Heated vs Unheated Sapphire: A Guide

If it is too good to be true, it is too good to be true

Over the years we observed this: shoppers really want to believe there is a cheap and unheated stone that is waiting to be sold. 

These same minds will always ask if something is ‘unheated’, when it really is, considering all factors, too good to be unheated!

Most sapphires are heat treated, let’s say, 99%. 

Thermal or heat treatment is common in commercially sold sapphires, as heat brings out the vivid colors and/or improves the clarity of sapphires.


Be Clear About Terms

    1. Sapphires that are heat treated are still considered natural, insofar that they are earth-mined and have not been chemically treated.

    2. Heat treatment in sapphires is a traditional treatment practised for centuries in Sri Lanka and now worldwide. Heat treatment is acceptable and should be assumed.

    3. Heat treatment is not chemical treatment. Do not confuse heat treatment with chemical treatments like beryllium or diffusion.

    4. Chemical treatment includes beryllium treated sapphires, also called ‘new heat’. Beryllium treatment is a chemical treatment that is stable and produces fiery sapphires in myriads of colors. Another common chemical treatment is flux; flux treatment is not the same thing as beryllium or diffusion.

    5. Unless stated and certified to be ‘unheated’ or ‘no heat’, the general rule when shopping for sapphires is to assume the sapphires you see on a ring or a pair of earrings are heated.

    6. Any chemical treatment is unacceptable unless clearly disclosed. 

    7. Heated or unheated, the demand for sapphires with vivid colors does not abate, especially when compared to less vivid colors in otherwise natural sleepy sapphires. What consistent demand does is actually to drive up the prices of even heated sapphires to a high. It is not unusual a vivid heated sapphire is priced more or as much as an unheated sapphire that is lacklustre in color.

    8. In short, TWO pervasive factors determine the price of a natural sapphire: whether the sapphire is heated or unheated, and how vivid its color (sometimes called how ‘fiery’.

Ask not "What is the price of sapphires per carat" but "What is available for sale"

Due to the ‘scarcity’ of unheated sapphires, it should be no surprise that market forces of demand and supply dominate when it comes to the price of sapphires.

Good quality unheated sapphires will cost you. Unheated sapphires below 3ct are affordable, but the price jump is exponential for sapphires above 5ct.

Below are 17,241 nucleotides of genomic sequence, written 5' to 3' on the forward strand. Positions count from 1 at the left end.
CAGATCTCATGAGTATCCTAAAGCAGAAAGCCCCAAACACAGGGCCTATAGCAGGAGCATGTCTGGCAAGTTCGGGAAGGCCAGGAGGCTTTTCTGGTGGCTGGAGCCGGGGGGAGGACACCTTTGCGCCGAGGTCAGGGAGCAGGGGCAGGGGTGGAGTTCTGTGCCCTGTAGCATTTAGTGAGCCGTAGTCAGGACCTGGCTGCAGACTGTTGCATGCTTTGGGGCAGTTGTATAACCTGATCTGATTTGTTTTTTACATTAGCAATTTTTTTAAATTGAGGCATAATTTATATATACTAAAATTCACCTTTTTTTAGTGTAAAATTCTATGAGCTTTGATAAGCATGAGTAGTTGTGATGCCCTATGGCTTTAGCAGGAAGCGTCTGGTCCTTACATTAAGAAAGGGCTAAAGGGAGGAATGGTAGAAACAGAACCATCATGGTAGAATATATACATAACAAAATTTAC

This is because it is easier to cut high quality unheated sapphires under 3ct, than getting the same premium quality over a bigger stone. Hence the price jump is justified by how hard it is to source and then cut a fine quality material over a high carat. Small is easy; big is lucky.

The best way to determine real prices is to work backwards: see what is available for sale, then make some connection to the price range (per carat) of sapphires over fair, good, and premium grades.

Price & Origin

Unheated sapphires, depending on color (vivid/fiery), and broadly speaking:

  1. < 3ct will range between USD800 to USD1,800 per carat.
  2. > 5ct will range wildly from USD2,000 to USD4,000 per carat.
  3. > 10ct with every 5ct jump in size raising prices.

Carat weight aside, the origin of a sapphire will significantly affect asking price. This is evidently so for sapphires > 10ct.

Again, broadly speaking:

Kashmir – Burma – Sri Lanka

This preference ladder depicts the collector frenzy when it comes to the pursuit of sapphires.

Note that Kashmir sapphires of quality are always the same stones sold and resold numerous times, and current production of good material from Mogok is very limited. Kashmir sapphires are usually unheated, while Burma sapphires could be heated or unheated. Recent Burmese stones are more often heated than not.

Sri Lankan (Ceylon) sapphires are prized much higher than Montana or Australian sapphires, mostly because the color of Sri Lankan sapphires tends to be more saturated. Many Sri Lankan sapphires also tend to undergo only low heat treatment (this varies, since heated sapphires with vivid colors are always in demand, even if not low heat).